This past month I read a new book called Miracle in Shreveport. Written by twin brothers David and Jason Benham, it is about their lifelong dream of playing in the same minor league baseball stadium together in Shreveport, Louisiana. On their way toward this dream, while playing at Liberty University, Jason started to experience strong success at the plate. During a game with major league scouts in attendance, Jason faced a left-handed pitcher with a rocket for an arm. His plan was to wait for the right pitch to go after. However, with a runner on first base, his coach pulled a surprising move, signaling for a hit and run. That meant the runner would steal and Jason would have to make contact with the first pitch no matter where it was. He was frustrated, but in order for the team to be successful, he had to embrace the change of plans. The runner went as the pitch came, a 95 mile an hour fastball. Jason swung and crushed a drive over the right-field wall. He had never hit a ball like that in his life.The more locked into your plans you are, the more those plans will choke the life out of you.
When you become a dad your life experiences a change of plans. You have to adapt to situations that are difficult to foresee and sometimes impossible to prepare for. In other words, whatever your plans were before have to change for the betterment of your family, and especially your kids. The more locked into your plans you are, the more those plans will choke the life out of you. The more open you are to those plans changing, the more enjoyment you will experience in fatherhood. Here are 5 plans you need to let go of in fatherhood.
1. Your Plans of Achievement
This is a tough one for men. Generally speaking, we want to achieve success in our careers because it makes us feel respected. However, our kids need our time and energy, and those can come at the expense of work. I’m not saying we fail to meet our responsibilities at work, but achieving higher levels tends to take overtime and single-minded focus. Those two things cost your family. There are exceptions, but for most, there are difficult decisions to be made about where we spend our time. Where you spend your time will communicate what you love most.
2. Your Plans to Maintain Control
My pre-marital counselor gave me some great advice: the moment your child is born start letting go. Your kids are people and people are unpredictable. There’s no way you can control your kids. They are going to make mistakes, take risks, and do things that will surely embarrass you. The sooner you let go of control the better.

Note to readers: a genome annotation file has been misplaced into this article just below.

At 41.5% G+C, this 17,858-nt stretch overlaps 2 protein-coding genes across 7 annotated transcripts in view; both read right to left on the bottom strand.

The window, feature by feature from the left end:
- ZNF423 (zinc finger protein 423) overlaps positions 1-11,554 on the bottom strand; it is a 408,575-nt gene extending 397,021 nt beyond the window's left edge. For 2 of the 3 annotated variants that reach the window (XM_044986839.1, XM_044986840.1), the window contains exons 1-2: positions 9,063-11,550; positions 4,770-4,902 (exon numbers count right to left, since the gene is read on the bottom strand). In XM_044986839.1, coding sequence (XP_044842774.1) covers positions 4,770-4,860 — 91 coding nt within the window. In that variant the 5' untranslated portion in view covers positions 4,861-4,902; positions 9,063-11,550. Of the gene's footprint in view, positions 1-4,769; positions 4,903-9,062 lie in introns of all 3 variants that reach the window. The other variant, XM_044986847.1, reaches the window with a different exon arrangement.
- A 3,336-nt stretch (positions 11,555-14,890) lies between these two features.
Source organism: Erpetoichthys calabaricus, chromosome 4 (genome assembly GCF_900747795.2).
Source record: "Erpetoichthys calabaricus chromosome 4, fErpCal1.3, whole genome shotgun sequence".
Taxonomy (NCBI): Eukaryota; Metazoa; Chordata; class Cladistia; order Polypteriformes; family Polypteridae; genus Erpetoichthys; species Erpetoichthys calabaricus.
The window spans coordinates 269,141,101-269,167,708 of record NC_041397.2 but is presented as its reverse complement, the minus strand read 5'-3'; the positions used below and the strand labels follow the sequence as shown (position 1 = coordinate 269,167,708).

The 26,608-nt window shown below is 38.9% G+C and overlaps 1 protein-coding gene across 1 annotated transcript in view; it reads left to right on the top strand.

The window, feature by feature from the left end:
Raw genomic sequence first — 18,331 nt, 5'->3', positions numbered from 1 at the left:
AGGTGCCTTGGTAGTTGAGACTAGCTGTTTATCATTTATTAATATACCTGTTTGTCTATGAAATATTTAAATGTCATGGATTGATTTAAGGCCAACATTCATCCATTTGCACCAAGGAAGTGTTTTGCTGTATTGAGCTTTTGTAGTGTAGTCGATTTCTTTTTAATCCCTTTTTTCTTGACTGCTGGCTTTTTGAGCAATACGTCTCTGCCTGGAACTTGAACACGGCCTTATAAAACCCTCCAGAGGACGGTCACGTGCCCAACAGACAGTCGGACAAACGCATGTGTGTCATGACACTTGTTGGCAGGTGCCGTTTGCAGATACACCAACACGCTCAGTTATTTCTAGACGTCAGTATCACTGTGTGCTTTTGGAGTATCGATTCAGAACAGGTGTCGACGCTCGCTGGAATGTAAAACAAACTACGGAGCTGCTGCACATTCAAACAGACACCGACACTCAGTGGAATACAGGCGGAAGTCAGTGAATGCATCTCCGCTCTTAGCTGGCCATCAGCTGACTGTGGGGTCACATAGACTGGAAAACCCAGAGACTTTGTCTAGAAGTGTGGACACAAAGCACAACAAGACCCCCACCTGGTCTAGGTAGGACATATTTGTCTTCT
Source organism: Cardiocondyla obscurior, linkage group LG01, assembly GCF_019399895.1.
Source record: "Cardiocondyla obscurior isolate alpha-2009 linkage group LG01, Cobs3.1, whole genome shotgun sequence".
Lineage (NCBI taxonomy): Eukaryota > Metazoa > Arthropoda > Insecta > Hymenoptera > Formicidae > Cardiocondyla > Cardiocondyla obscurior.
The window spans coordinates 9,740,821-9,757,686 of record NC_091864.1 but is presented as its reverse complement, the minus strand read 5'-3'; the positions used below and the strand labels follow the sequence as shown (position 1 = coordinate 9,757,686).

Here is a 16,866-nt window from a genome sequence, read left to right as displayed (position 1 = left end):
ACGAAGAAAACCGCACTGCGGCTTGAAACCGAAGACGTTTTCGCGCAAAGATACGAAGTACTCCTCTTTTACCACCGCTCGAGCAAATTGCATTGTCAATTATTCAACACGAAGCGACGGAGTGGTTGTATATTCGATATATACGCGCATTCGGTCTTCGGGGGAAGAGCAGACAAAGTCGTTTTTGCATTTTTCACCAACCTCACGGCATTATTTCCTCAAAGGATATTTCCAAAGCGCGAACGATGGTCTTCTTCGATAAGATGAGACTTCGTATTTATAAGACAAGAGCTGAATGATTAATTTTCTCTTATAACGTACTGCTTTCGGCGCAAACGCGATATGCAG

3. Your Plans for Your Children and Parenting
Before my kids were born I knew everything about parenting. I would look at other families and arrogantly think: My kids are not going to behave like that. Then my kids were born and I realized how little I knew. Being a parent means learning who your children are and then customizing your parenting to the needs of those kids. Don’t get me wrong, there are many best practices in parenting and consistency is a parent’s best friend, but the best parenting practice of all is made up of three words – know your child.
4. Your Plans for Your Money
I’ll never forget when I was single and I visited my cousin, a father of two. He said, “You need to be ready to have kids because they cost a fortune.” I remember being offended that he placed a monetary value on his kids. Now that I am a father of two I see how right he was. Every time I think I’ve got a handle on the financial needs of my kids something new pops up.
5. Your Plans for What Your Family Looks Like
Did you have a picture of what your life with a family looked like? Your house, your vacations, your family photos? It probably looks different than what you had planned, for some significantly different. Having expectations or plans that turn out different often results in disappointment. Perhaps it is time to embrace the hand you were given, remembering that your kids, and your wife if you are married, are a gift for you to love no matter what that picture looks like.
Bonus: Your Plans for Your Free Time
You don’t have this anymore so you no longer need a plan.
Huddle Up Question
Huddle up with your kids and ask, “In what areas do you feel like you might need to change?”